By: Cassandra M. Faraci, Psy.D.
Anxiety disorders are one of the most common mental disorders in the United States with at least 40 million adults being affected. It is estimated that 18 percent of adults have at least one anxiety disorder and that, if left untreated, these adults are more likely to have anxious children at a higher risk for academic failures, social struggles, and substance abuse (ADAA.org). The good news is that anxiety can be prevented and easily treated.
We all struggle with anxiety at times. Anxiety is normal and is often helpful. When it becomes extremely bothersome or heavily interferes with life, then it’s a problem. There are many strategies that you can use to help prevent your anxious tendencies from developing into an anxiety disorder. If your anxiety has already developed into the level of an anxiety disorder, you can still use these strategies to help reduce your worried thoughts, intense emotional reactions, and bothersome behaviors.
- Have realistic expectations. Every person has different strengths and weaknesses, so it is not helpful to compare yourself to others. Start with attainable goals for you, and set yourself up for success.
- Accept your feelings. Remind yourself that your feelings are a normal human emotion but that they are just out of proportion. There is nothing wrong with you because you feel anxious. Think of your anxiety as your brain setting off a “sensitive and false alarm.”
- Keep a thought diary. Many people with anxiety report feeling more in control of their worries when they write down their worried thoughts and worried feelings. Not only does this help organize your mind but it gives you another emotional outlet instead of losing your cool with your loved ones.
- Avoid safety behaviors. You want to learn that the situation is not threatening and that you have the ability to cope with difficult situations. If you frequently ask others to save you from anxiety-provoking experiences or avoid these situations all together, you will convince yourself that (a) the situation was, in fact, a threat and (b) you are not capable of dealing with your own struggles. When you believe your world is threatening and that you can’t cope, this is a “breeding ground” for anxiety.
- Educate yourself about anxiety. It is so important in every aspect of our lives to have accurate information. Understanding what anxiety is, what it means, what it does not mean, how it helps us, and how it hurts us can help you feel more in control and less alone.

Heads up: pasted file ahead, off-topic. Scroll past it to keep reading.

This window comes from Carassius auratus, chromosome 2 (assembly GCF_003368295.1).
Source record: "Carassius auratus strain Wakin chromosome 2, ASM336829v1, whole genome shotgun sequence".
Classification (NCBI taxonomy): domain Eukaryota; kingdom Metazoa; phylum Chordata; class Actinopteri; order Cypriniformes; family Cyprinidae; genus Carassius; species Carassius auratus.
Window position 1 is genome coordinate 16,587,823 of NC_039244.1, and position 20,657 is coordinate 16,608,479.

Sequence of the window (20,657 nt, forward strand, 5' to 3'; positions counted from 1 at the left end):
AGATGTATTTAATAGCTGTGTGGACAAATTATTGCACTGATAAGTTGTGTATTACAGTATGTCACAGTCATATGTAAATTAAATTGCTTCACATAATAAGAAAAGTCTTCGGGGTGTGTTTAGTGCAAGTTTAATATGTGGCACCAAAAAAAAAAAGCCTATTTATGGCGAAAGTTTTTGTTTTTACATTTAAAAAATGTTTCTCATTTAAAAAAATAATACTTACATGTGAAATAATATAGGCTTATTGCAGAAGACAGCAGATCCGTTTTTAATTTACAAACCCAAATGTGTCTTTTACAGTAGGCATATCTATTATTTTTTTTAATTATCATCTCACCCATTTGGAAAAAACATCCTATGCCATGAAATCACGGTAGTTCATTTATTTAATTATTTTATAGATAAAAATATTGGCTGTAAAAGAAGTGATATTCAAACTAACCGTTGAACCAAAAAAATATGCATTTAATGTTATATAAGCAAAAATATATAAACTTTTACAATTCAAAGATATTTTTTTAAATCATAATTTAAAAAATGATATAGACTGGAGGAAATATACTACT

- Give anxiety a name. This might seem silly at first, but by calling your anxiety a “bully” or even a real name like “Suzie” or “John”, you separate the worry from you. It helps you to remember that there is nothing wrong with you and gives you an enemy to fight.
- Use thinking exercises. Anxious people often overestimate the likelihood of a threat and underestimate their abilities to cope. It’s not always helpful to “think positively” – you want to think realistically. By (a) identifying the worried thought, (b) considering the evidence supporting and refuting the worried thought, and (c) coming up with a more realistic thought, you will learn how to accurately perceive your world which can lead to less anxiety.
- Use relaxation techniques. Deep breathing, involving slowly breathing in and slowly breathing out, stops the body’s fight or flight response when it perceives itself to be in danger. Relaxation can also involve tensing and relaxing major muscle groups (legs, arms, hands, etc.).
- Expose yourself to the feared situation. The paradox of anxiety management is that you need to face the fears that you’ve been avoiding. The strongest and most long-lasting learning comes from direct experience. Identify your worry, make a list of steps that approximate the worry, engage in each step of the exposure until each step induces very little, if any, anxiety, and then reward yourself for a job well done.
- Take care of yourself. Consult your medical doctor about an appropriate diet and exercise plan for you. Staying healthy can be a huge mood booster! Scheduling pleasurable activities can also boost your mood not only because you are engaging in something you enjoy but it reduces the amount of energy you put into ruminating about your worried thoughts.